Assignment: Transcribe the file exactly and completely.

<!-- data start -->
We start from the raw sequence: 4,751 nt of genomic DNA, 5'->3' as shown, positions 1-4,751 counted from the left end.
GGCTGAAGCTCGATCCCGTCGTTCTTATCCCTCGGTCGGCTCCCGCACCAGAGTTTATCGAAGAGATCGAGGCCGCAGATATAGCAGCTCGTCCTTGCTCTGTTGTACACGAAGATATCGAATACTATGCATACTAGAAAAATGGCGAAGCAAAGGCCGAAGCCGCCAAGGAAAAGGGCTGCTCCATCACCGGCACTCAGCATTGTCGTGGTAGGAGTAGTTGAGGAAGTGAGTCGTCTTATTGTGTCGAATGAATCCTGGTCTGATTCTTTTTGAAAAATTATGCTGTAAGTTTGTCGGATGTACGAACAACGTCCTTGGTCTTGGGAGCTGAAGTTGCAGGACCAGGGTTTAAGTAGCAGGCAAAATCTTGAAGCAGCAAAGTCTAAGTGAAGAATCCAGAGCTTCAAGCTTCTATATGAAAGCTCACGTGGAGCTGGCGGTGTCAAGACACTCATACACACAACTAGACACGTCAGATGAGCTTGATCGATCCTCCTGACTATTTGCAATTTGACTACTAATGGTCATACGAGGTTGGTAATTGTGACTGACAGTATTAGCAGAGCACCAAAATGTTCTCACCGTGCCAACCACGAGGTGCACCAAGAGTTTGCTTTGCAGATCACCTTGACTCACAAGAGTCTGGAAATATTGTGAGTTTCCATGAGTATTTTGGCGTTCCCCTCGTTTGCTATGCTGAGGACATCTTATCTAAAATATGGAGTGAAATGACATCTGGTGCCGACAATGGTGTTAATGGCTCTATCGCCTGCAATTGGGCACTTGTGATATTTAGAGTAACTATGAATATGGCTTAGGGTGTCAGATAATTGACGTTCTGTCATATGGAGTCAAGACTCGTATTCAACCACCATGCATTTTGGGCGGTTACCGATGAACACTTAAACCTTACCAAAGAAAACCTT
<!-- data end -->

We start from the raw sequence: 4,751 nt of genomic DNA, 5'->3' as shown, positions 1-4,751 counted from the left end.
GGCTGAAGCTCGATCCCGTCGTTCTTATCCCTCGGTCGGCTCCCGCACCAGAGTTTATCGAAGAGATCGAGGCCGCAGATATAGCAGCTCGTCCTTGCTCTGTTGTACACGAAGATATCGAATACTATGCATACTAGAAAAATGGCGAAGCAAAGGCCGAAGCCGCCAAGGAAAAGGGCTGCTCCATCACCGGCACTCAGCATTGTCGTGGTAGGAGTAGTTGAGGAAGTGAGTCGTCTTATTGTGTCGAATGAATCCTGGTCTGATTCTTTTTGAAAAATTATGCTGTAAGTTTGTCGGATGTACGAACAACGTCCTTGGTCTTGGGAGCTGAAGTTGCAGGACCAGGGTTTAAGTAGCAGGCAAAATCTTGAAGCAGCAAAGTCTAAGTGAAGAATCCAGAGCTTCAAGCTTCTATATGAAAGCTCACGTGGAGCTGGCGGTGTCAAGACACTCATACACACAACTAGACACGTCAGATGAGCTTGATCGATCCTCCTGACTATTTGCAATTTGACTACTAATGGTCATACGAGGTTGGTAATTGTGACTGACAGTATTAGCAGAGCACCAAAATGTTCTCACCGTGCCAACCACGAGGTGCACCAAGAGTTTGCTTTGCAGATCACCTTGACTCACAAGAGTCTGGAAATATTGTGAGTTTCCATGAGTATTTTGGCGTTCCCCTCGTTTGCTATGCTGAGGACATCTTATCTAAAATATGGAGTGAAATGACATCTGGTGCCGACAATGGTGTTAATGGCTCTATCGCCTGCAATTGGGCACTTGTGATATTTAGAGTAACTATGAATATGGCTTAGGGTGTCAGATAATTGACGTTCTGTCATATGGAGTCAAGACTCGTATTCAACCACCATGCATTTTGGGCGGTTACCGATGAACACTTAAACCTTACCAAAGAAAACCTT